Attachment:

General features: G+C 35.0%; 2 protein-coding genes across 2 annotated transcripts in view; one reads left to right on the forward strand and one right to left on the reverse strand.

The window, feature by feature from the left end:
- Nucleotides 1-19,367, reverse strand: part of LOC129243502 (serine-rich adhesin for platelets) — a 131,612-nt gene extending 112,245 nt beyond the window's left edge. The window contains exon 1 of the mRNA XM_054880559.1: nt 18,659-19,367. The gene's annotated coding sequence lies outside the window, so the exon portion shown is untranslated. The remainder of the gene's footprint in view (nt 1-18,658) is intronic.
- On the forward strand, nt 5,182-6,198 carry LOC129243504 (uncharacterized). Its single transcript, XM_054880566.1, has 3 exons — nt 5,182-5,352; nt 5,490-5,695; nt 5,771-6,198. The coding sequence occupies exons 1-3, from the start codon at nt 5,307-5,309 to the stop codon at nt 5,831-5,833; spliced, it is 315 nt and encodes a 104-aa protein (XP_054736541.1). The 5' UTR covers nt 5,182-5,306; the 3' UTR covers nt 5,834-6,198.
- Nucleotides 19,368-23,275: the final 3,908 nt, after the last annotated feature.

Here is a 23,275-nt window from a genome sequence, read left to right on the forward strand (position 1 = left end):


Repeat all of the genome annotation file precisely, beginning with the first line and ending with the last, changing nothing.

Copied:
General features: G+C 35.0%; 2 protein-coding genes across 2 annotated transcripts in view; one reads left to right on the forward strand and one right to left on the reverse strand.

The window, feature by feature from the left end:
- Nucleotides 1-19,367, reverse strand: part of LOC129243502 (serine-rich adhesin for platelets) — a 131,612-nt gene extending 112,245 nt beyond the window's left edge. The window contains exon 1 of the mRNA XM_054880559.1: nt 18,659-19,367. The gene's annotated coding sequence lies outside the window, so the exon portion shown is untranslated. The remainder of the gene's footprint in view (nt 1-18,658) is intronic.
- On the forward strand, nt 5,182-6,198 carry LOC129243504 (uncharacterized). Its single transcript, XM_054880566.1, has 3 exons — nt 5,182-5,352; nt 5,490-5,695; nt 5,771-6,198. The coding sequence occupies exons 1-3, from the start codon at nt 5,307-5,309 to the stop codon at nt 5,831-5,833; spliced, it is 315 nt and encodes a 104-aa protein (XP_054736541.1). The 5' UTR covers nt 5,182-5,306; the 3' UTR covers nt 5,834-6,198.
- Nucleotides 19,368-23,275: the final 3,908 nt, after the last annotated feature.

Here is a 23,275-nt window from a genome sequence, read left to right on the forward strand (position 1 = left end):